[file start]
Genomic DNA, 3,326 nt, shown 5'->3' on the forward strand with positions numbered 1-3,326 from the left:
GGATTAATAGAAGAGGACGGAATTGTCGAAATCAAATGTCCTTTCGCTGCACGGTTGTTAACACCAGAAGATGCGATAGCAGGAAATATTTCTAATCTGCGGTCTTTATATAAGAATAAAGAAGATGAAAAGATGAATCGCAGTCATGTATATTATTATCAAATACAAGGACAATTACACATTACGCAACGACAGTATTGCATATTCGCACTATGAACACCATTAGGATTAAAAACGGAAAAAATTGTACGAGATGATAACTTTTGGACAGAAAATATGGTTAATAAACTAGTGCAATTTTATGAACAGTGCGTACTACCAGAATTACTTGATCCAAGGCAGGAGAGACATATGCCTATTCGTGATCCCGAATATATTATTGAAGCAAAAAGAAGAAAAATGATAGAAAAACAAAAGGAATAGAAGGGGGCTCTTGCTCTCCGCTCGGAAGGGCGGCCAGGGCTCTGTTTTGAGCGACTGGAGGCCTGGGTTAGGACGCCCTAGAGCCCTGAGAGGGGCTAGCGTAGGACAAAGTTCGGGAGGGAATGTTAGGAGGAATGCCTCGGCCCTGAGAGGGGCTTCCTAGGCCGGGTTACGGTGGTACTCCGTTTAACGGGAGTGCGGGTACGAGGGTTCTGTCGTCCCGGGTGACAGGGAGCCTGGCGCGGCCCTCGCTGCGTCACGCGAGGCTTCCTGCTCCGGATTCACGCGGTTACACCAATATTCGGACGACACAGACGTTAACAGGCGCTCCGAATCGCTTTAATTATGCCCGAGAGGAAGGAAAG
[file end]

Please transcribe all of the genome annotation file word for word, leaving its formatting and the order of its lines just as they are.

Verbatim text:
Genomic DNA, 3,326 nt, shown 5'->3' on the forward strand with positions numbered 1-3,326 from the left:
GGATTAATAGAAGAGGACGGAATTGTCGAAATCAAATGTCCTTTCGCTGCACGGTTGTTAACACCAGAAGATGCGATAGCAGGAAATATTTCTAATCTGCGGTCTTTATATAAGAATAAAGAAGATGAAAAGATGAATCGCAGTCATGTATATTATTATCAAATACAAGGACAATTACACATTACGCAACGACAGTATTGCATATTCGCACTATGAACACCATTAGGATTAAAAACGGAAAAAATTGTACGAGATGATAACTTTTGGACAGAAAATATGGTTAATAAACTAGTGCAATTTTATGAACAGTGCGTACTACCAGAATTACTTGATCCAAGGCAGGAGAGACATATGCCTATTCGTGATCCCGAATATATTATTGAAGCAAAAAGAAGAAAAATGATAGAAAAACAAAAGGAATAGAAGGGGGCTCTTGCTCTCCGCTCGGAAGGGCGGCCAGGGCTCTGTTTTGAGCGACTGGAGGCCTGGGTTAGGACGCCCTAGAGCCCTGAGAGGGGCTAGCGTAGGACAAAGTTCGGGAGGGAATGTTAGGAGGAATGCCTCGGCCCTGAGAGGGGCTTCCTAGGCCGGGTTACGGTGGTACTCCGTTTAACGGGAGTGCGGGTACGAGGGTTCTGTCGTCCCGGGTGACAGGGAGCCTGGCGCGGCCCTCGCTGCGTCACGCGAGGCTTCCTGCTCCGGATTCACGCGGTTACACCAATATTCGGACGACACAGACGTTAACAGGCGCTCCGAATCGCTTTAATTATGCCCGAGAGGAAGGAAAG